Congregational missions reached around the world. In addition to Hawaii, contingencies brought educational and social services to the Asia and the Near East. Many schools founded by missionaries still exist in Turkey, but our story comes from a school in rural Kansas where three students at the Royal Valley Middle School in Mayetta tell the story about an unsung hero, Emma Darling Cushman.

Cushman, an American nurse, saved the lives of thousands of Armenian children during the Armenian genocide. In addition to caring for countless orphans, Cushman served as Acting Consul of the Allies and Neutral Nations, overseeing millions of dollars in relief funds and prisoner exchanges. Their video that documents Cushman's heroism earned the $7,500 Top Prize in International Discovery Award Competition from the Lowell Miliken Center for Unsung Heroes. In addition, the students have been given the honor of providing the inscription on her unmarked headstone at the American Cemetery in Cairo. The students can be commended for their extensive research and interviews.

One stop on their quest was The Congregational Library & Archives. Archivist Jessica Steytler worked with the young researchers and their teacher Nate McAlister to locate significant images from our collection. Jessica tells the story, "The students discovered through our online resources that we had photographs of Emma Darling Cushman, and we were able to provide details on how to request copies of the images that landed in the students' documentary.  While it's our number one priority to make the collections accessible to anyone who wishes to use our resources, being able to assist young researchers is particularly special."

We hope that you get a chance to watch the video; you will be glad that you did.

September 28, 2016

Traffic stops as eager students clamber onto school buses, traveling toward new adventures. Their rides vary in length from 15 minutes to the 2-hour trek that Nate McAlister's students make through the Kansas Prairie (see this Friday's article) but none travel as far as the sons and daughters of missionaries did when they sailed from Hawaii to Boston seeking an formal education. The journey rounding Cape Horn lasted from 5 to 6 months and students, once in North America, were unable to return home for many years.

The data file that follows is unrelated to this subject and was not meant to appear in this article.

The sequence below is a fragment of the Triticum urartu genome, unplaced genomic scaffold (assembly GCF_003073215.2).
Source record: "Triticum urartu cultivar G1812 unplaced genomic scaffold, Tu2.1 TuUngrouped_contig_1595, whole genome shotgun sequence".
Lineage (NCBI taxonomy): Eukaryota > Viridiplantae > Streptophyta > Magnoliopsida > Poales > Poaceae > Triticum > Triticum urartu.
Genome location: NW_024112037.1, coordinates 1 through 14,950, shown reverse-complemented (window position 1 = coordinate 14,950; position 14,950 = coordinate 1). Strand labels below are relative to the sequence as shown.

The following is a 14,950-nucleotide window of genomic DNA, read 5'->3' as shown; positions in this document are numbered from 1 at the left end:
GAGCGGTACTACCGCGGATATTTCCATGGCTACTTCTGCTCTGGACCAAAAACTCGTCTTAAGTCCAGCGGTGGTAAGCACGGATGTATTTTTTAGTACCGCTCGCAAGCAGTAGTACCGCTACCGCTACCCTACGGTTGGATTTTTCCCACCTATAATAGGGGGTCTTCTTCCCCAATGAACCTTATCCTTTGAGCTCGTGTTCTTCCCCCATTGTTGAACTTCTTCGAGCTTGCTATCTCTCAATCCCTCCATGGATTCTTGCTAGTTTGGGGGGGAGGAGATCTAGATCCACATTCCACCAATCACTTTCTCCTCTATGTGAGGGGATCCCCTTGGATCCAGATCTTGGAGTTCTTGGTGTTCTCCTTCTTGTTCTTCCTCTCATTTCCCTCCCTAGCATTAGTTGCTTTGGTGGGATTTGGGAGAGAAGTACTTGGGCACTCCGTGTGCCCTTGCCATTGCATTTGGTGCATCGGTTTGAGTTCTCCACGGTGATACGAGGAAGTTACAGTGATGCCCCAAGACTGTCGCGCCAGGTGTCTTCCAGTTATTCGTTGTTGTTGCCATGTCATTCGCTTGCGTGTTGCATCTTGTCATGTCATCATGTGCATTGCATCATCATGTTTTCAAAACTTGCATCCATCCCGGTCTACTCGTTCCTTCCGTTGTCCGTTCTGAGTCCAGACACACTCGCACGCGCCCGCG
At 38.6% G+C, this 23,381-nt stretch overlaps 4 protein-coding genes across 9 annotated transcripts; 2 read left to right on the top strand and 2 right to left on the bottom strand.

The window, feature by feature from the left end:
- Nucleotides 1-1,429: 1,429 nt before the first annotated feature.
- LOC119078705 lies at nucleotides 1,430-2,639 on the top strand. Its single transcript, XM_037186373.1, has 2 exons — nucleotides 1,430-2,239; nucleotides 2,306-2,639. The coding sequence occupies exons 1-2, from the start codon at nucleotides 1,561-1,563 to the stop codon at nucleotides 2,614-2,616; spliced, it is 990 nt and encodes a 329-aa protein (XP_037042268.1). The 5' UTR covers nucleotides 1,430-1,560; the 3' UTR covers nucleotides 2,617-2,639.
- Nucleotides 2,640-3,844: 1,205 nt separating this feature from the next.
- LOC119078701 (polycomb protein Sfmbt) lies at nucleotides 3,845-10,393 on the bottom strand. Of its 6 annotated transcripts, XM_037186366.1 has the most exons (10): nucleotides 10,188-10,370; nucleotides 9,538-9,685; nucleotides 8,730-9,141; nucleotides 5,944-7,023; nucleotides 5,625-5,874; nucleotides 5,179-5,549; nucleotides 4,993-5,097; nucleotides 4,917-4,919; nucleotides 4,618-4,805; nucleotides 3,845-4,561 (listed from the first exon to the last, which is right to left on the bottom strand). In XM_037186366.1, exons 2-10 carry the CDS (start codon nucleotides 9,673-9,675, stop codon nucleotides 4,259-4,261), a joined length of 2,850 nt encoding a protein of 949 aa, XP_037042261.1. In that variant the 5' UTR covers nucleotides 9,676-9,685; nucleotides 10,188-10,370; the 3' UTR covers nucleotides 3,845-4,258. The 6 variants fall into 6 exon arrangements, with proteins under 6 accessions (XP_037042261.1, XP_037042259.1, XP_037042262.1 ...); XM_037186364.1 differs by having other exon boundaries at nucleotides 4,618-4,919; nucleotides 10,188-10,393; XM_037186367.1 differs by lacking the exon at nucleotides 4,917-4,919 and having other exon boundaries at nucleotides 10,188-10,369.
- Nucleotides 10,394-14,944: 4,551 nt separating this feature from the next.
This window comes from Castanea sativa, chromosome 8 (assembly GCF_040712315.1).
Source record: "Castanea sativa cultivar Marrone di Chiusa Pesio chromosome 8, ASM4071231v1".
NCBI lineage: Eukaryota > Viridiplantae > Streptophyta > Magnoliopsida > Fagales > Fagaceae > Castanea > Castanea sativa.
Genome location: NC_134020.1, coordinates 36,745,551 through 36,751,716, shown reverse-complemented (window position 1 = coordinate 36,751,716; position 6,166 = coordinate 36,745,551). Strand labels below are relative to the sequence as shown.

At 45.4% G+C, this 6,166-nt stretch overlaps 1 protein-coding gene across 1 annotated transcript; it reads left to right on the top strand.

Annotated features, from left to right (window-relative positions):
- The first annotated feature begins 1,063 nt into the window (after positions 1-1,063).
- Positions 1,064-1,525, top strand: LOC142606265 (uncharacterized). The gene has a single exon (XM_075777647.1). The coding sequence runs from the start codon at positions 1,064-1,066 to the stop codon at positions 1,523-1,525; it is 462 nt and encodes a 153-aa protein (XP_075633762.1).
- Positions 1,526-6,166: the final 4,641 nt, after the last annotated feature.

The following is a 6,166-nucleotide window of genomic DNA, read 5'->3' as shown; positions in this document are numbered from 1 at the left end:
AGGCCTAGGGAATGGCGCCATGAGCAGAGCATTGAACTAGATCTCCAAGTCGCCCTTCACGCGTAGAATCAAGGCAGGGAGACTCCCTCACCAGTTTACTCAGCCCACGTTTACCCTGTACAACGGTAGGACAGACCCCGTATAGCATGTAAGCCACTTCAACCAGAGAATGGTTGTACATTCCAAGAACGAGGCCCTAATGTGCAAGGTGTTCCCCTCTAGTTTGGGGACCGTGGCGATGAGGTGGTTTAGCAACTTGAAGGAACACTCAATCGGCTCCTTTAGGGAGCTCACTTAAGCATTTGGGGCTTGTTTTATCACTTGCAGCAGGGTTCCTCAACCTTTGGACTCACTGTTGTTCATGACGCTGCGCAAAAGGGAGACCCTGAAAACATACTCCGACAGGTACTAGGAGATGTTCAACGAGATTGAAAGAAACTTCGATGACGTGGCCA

The voyages, let alone long separations, took their toll on the missionary families and in 1841 a school was founded on the lands of Ka Punahou, named for natural spring discovered centuries before. From the first class of 15 students Punahou has grown to 3,768 students.

No longer just for children of missionaries, the K-12 institution strives to provide unparalleled opportunities to cultivate students' unique interests and talents through rigorous academics, programs in athletics and the arts, and an array of co-curricular opportunities. Punahou boasts of many accomplished graduates including Congregational Library & Archives members and its best known, Barack Obama, 44th American president.

Last month visitors from Punahou made their way to Boston as part of a pilgrimage to trace their early beginnings and found many clues right here at 14 Beacon Street. After a visit at Park Street Church, ACA board member Rich Elliott brought the group to the library. Group member Dita Ramler wrote about their visit in the school's blog.

September 9, 2016

Our reading room will be closed to the public on Monday, September 12th for our board's quarterly meeting.

All of our online resources will be available as usual, and staff members will be in the office to answer questions over the phone or by email.

September 7, 2016

The latest additions to our New England's Hidden Histories program come from two churches that have survived many changes.


Granville, Mass. First Congregational Church records, 1757-1848

This diverse collection contains the expected administrative, membership, and disciplinary records, as well as a handful of ecclesiastical councils, sermons, and essays. There is also a selection of letters from Rev. Lemuel Haynes, the first ordained African American minister, to Rev. Timothy Cooley who was serving as pastor to Granville at the time.


Sturbridge, Mass. Congregational Church records, 1736-1831

Many of the volumes in this collection were transcribed from deteriorating or disorganized original versions by the church's clerks and pastors in order to preserve its history. As such, they are very well organized and indexed, making it easy to find the meeting minutes, membership records, disciplinary cases, correspondence, and other information you might be seeking.


Special Thanks

These digital resources have been made possible in part by the National Endowment for the Humanities: Exploring the human endeavor.

Any views, findings, conclusions, or recommendations expressed in this resource do not necessarily represent those of the National Endowment for the Humanities.

September 2, 2016

The Congregational Library & Archives will be closed on Monday, September 5th in observance of Labor Day.

All of our online resources will be available as usual. If you have questions for the staff, please send an email or leave a voicemail, and we'll get back to you when we return to the office on Tuesday.